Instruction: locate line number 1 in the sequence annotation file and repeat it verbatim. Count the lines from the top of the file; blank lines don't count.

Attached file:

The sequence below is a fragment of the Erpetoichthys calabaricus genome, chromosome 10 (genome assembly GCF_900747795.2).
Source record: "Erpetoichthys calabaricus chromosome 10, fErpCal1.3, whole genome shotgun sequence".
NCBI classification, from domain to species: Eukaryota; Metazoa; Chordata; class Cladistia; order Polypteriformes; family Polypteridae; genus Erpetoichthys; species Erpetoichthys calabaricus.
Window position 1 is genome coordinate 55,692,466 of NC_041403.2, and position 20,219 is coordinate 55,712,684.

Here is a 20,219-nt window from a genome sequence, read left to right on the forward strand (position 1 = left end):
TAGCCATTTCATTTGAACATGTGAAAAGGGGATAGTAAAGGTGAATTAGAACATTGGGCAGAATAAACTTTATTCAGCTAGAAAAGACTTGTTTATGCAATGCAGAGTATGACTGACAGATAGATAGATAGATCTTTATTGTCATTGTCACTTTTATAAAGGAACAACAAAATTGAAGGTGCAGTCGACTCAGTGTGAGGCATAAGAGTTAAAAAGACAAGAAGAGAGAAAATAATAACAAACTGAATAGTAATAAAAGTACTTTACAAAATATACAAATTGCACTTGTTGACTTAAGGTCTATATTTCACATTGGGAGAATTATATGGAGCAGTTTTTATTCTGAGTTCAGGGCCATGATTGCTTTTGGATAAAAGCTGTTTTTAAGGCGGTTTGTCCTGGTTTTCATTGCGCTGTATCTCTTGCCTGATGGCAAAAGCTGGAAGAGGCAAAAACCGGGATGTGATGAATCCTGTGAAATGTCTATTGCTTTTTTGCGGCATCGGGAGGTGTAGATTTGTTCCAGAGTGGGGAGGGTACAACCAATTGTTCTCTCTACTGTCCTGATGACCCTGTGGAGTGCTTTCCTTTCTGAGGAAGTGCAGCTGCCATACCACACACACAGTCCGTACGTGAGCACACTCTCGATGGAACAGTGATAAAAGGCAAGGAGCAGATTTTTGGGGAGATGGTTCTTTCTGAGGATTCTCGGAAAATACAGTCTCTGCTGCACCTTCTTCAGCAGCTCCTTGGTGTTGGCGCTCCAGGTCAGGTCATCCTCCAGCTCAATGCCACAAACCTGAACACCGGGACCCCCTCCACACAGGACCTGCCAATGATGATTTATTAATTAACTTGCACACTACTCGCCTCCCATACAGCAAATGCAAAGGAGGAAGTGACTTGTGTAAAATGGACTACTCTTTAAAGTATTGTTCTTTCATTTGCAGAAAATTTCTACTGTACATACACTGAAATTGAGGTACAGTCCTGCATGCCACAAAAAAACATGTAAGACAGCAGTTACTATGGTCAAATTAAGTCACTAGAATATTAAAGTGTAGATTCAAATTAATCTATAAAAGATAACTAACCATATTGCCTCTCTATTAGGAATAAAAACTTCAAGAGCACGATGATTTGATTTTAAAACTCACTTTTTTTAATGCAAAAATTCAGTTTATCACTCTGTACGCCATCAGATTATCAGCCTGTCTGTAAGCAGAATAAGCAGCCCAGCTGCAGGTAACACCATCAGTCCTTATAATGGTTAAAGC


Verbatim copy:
The sequence below is a fragment of the Erpetoichthys calabaricus genome, chromosome 10 (genome assembly GCF_900747795.2).